“Now, after the show, I am thinking of doing some sort of vocal lessons because I really want to develop my voice, especially my range,” Crisp said.
“Belle had been a dream role. I looked up to her as a little kid and have loved her since,” said Elle Winnings, the actress who played Belle.
Since sixth grade, Winnings has been doing shows in the district. After seeing her siblings do shows, she knew that it was what she wanted to do.
“I’ve been doing it since and haven’t stopped. I have been going straight for it. It’s just so much fun,” Winnings said.
Beauty and the Beast was the first time that Winnings became a lead in a musical.
“I’ve never sung a solo song on stage before. So a lot of the preparation is getting prepared and overcoming the nerves,” Winnings said.
As a Disney movie, Beauty and the Beast have gained immense popularity throughout the years. It was Winnings’ favorite film because it was one of the most beloved of all time. Though knowing Belle, her aspirations, and her motivations beforehand make it easier for Winnings to put herself into character; there is a lot of stress to do the movie justice.
“There was a time when I was worried that I wasn’t going to be what everybody wanted Belle to be. I just worried if I was going to fulfill their expectations for her,” Winnings said. “And I think at some point, you just have to accept that you’re not going to be an exact replica. You will take your own spin, and perform with the materials that you have.”
To Winnings, the unique part of this musical is that it is for everyone.
“You can enjoy it even if you’re a kid. There are just so many funny lines. And if you are an adult, it brings you back to your childhood when it first came out. You’re there to enjoy the love story. And the story has a very powerful message: the power of love,” Winnings said.
Though it can be hard to relate to Belle’s mentality when she was locked in a castle, Winnings found a similarity between her and Belle in her relationship with her dad.
“I like the song No Matter What that Belle sings with Maurice, her dad. It’s just a sweet song that I enjoyed singing because it reminds me of my relationship with my dad and I love him,” Winnings said.
“Our next show is a student-run musical. I’m the production manager for that. So I’m really, really excited about that. We have a great team of student leaders for that show. And I cannot wait to see how that happens and what becomes of it,” Winnings said.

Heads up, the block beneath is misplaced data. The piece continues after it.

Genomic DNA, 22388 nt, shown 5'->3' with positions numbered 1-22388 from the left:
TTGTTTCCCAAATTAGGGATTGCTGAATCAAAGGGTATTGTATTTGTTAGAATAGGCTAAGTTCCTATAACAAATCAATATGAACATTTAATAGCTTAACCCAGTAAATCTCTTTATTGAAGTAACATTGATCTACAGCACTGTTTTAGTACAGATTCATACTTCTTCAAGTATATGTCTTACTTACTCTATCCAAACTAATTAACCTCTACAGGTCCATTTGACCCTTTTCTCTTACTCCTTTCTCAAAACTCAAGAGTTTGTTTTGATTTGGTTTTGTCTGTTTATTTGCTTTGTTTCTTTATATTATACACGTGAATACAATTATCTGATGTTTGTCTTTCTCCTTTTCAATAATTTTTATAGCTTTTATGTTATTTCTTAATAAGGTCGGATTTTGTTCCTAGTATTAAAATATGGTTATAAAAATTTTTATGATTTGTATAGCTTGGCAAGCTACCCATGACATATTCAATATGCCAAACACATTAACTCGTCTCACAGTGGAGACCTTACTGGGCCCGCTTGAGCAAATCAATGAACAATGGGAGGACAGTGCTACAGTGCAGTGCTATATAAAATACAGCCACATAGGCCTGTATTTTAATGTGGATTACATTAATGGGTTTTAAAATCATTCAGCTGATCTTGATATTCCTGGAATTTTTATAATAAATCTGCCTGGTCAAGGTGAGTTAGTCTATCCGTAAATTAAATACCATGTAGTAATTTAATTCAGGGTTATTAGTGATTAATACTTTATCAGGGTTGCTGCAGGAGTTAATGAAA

Because the musical Beauty and the Beast is a Disney movie, almost everything in the show appears exaggerated and more or less animated. “Outside of school, I have been dancing since I was three. I have taken ballet, tap, and jazz. And I am now a dance teacher for a pre-ballet class for three, four, and five-year-olds,” Madeline Hellwig said.
With her main role being that of a silly girl who follows Gaston, Hellwig was also one of the wolves and the napkin for the scenes Be Our Guest and Human Again in Beauty and the Beast.
As one of the dancers, Hellwig loves getting to dance on stage and really expresses herself through dance. To her, the most beautiful thing about shows and musicals is that she gets to sing, dance, and have little silly moments on top of the opportunity to dance.
“For this musical, the most difficult part is how fast-paced it is. I am constantly running backstage, changing costumes, changing shoes. I have to change three different costumes and three different pairs of shoes in the first act,” Hellwig said.
“You have to be okay with looking silly, acting silly, and being grandiose… You want to make sure that you’re doing it justice, but also giving your own life to it,” Hellwig said.
One aspect of Beauty and the Beast that Hellwig especially enjoys is that she is making this show for kids to laugh and to enjoy.
“I definitely get nervous. I think it’s a very natural thing. But I think at the end of the day, I do shows to have fun, and I love what I’m doing,” Hellwig said.
Because of the intensity of the rehearsal schedules, it is often difficult to manage getting all the schoolwork done after several hours of after-school practices.
“The biggest thing for me was being as productive as I could during the school day. I would make sure that I’m treating my body well, for example, by having snacks at rehearsal, drinking lots of water, and hanging out with my friends.”
To Hellwig, having a social aspect of rehearsal brings her joy. Prioritizing her physical and mental well-being prevents her from becoming drained and exhausted after a long rehearsal.
“You’re putting in a lot of hours. You’re putting a lot of time into this musical. But at the end of the day, remembering the joy that I have during show week, how fun it is to perform on stage, and how much I love laughing with my friends really motivates me,” Hellwig said.
Bringing an enchanted tale to the stage is not an easy task. Slight mismatches could take the audience out of the story. And the success of a musical consists of much more than the expertise of the actors and actresses on stage. In particular, costumes play an important role in creating the illusion of grandeur and surrealism.